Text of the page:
monads and Turing machines
dennis.hamilton at acm.org
dennis.hamilton at acm.org
Tue Feb 28 12:22:12 EST 2023
I have one observation about observed randomness. I will not pursue any of
the metaphysics (and ontological commitments).
From: José Manuel Rodríguez Caballero
Sent: Monday, February 27, 2023 23:56
Subject: Re: monads and Turing machines
> Using Hugh Everett's metaphor, the goal of a statistician Alice is to decide
> which amoeba she most likely lives in. Assuming eternity, the set of
> possible Alice's possible histories is uncountable, even if at any time
> there is only a finite set of amoebas.
I'm suspicious of that claim about uncountability, considering that at every
n-th generation there are 2^n possible states and they are always countable.
But continuing ...
> Zhang Yinsheng wrote:
> That is, randomness is non-Turing computable.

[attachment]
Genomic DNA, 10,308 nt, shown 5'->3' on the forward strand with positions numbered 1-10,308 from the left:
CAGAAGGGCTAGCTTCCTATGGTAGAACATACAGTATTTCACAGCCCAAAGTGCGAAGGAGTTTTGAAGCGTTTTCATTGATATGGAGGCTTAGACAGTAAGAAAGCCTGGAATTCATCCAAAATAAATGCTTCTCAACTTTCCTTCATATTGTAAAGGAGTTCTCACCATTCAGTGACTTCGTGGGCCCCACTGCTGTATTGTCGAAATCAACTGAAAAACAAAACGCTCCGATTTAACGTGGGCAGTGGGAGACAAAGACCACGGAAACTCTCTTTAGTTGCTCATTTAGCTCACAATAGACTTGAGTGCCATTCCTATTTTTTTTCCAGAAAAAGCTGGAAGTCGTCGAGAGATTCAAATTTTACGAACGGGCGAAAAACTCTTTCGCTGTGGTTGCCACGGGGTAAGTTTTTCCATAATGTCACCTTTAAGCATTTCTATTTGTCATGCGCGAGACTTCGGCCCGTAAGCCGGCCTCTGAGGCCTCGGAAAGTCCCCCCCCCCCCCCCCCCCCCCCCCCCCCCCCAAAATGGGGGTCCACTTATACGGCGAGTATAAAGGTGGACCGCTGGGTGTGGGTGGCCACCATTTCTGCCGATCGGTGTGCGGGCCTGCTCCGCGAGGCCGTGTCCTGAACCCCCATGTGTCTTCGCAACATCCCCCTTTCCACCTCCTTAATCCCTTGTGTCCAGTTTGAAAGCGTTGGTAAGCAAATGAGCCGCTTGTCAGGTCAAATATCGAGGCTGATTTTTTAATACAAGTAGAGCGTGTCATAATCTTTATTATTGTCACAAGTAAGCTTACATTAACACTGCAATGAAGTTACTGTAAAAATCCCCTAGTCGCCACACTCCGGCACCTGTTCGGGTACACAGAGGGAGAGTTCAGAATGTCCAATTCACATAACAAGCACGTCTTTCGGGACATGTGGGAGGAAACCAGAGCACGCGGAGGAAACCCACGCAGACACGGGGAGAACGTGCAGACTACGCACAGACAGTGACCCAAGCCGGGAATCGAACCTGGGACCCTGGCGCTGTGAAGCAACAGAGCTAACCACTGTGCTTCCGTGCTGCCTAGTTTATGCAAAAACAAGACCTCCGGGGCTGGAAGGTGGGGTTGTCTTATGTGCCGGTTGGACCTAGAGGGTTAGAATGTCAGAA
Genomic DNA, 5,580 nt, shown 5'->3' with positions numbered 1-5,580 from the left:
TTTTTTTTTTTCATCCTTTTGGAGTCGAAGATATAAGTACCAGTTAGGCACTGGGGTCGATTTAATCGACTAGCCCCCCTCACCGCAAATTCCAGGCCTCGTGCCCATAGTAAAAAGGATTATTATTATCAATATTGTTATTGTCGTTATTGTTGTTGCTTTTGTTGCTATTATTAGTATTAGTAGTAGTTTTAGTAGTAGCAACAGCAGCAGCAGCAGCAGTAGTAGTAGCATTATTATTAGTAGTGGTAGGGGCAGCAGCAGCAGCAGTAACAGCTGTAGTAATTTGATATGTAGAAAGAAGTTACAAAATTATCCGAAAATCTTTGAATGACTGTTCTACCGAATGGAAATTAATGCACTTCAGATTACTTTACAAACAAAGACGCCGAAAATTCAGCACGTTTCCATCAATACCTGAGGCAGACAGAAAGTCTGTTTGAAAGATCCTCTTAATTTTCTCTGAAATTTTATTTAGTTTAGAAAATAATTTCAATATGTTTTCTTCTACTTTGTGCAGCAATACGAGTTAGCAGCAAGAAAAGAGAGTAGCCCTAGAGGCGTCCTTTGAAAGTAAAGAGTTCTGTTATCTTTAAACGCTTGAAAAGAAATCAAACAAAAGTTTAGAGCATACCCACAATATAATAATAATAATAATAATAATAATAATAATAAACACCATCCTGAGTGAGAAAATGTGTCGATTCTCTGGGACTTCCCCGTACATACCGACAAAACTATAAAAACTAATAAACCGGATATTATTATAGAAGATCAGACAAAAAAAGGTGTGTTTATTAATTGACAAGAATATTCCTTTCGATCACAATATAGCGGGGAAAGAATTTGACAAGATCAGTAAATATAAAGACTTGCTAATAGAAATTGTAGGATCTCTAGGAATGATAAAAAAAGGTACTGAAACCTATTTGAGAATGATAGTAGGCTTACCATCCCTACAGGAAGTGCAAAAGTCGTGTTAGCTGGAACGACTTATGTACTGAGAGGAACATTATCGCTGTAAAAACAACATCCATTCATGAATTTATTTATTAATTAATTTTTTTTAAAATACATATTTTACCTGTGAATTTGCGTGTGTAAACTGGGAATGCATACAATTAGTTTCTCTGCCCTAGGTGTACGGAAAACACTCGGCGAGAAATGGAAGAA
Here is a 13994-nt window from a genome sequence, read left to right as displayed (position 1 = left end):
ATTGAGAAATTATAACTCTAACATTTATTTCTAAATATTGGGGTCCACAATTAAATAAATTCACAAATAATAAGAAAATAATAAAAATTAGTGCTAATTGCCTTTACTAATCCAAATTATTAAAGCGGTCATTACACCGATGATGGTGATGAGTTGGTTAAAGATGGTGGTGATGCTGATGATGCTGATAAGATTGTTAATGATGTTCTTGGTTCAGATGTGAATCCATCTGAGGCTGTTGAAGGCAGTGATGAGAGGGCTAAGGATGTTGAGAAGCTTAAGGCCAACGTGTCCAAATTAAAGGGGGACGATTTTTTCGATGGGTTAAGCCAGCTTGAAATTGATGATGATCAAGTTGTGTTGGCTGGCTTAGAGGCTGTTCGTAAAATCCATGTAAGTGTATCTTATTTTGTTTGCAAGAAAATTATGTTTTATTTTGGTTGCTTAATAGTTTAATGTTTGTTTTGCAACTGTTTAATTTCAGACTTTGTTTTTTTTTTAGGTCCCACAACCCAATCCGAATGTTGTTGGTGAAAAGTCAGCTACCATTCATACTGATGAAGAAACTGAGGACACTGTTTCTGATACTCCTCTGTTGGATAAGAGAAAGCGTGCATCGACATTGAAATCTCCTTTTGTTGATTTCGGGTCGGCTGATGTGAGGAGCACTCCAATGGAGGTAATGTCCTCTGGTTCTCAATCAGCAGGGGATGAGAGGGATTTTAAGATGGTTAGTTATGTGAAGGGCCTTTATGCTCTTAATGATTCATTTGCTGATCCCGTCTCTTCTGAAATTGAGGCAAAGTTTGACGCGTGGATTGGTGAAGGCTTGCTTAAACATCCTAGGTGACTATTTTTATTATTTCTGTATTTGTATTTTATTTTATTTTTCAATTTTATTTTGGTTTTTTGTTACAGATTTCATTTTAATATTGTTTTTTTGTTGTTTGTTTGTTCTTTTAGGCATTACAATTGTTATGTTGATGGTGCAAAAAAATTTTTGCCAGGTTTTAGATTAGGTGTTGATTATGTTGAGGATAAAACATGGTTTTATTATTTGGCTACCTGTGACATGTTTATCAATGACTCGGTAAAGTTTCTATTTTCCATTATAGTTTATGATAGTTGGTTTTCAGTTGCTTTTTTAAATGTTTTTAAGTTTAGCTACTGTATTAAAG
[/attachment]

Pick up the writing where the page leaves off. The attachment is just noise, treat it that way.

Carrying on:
> Yes, but randomness can exist inside computational processes. Just write the
> numbers 1, 2, 3,... in binary code. This can be implemented using a Turing
> machine, but most of them will be random sequences of bits (except the first
> one from left to right, which is always 1). The question that I am
> addressing is how an observer, inside a computation, can perceive
> randomness.
Assuming a normalization that has all the states be of the same number (n) of
bits (including leading 0s), the challenge for Alice is the same - if the
state is revealed to her only one bit at a time, the probability of guessing
the next bit is 1/2, no matter how the sequence already observed might appear
random or non-random to Alice as a casual observer. If she's a typical
gambler, she may do worse, wanting to bet against randomness.
For an external observer, reaching into the morass of amoebae at cycle n, the
chance of guessing the state of one will be 1/2^n. Under the stated
conditions on the growth of n, it would be better to buy a lottery ticket ??.
Regards,
- Dennis
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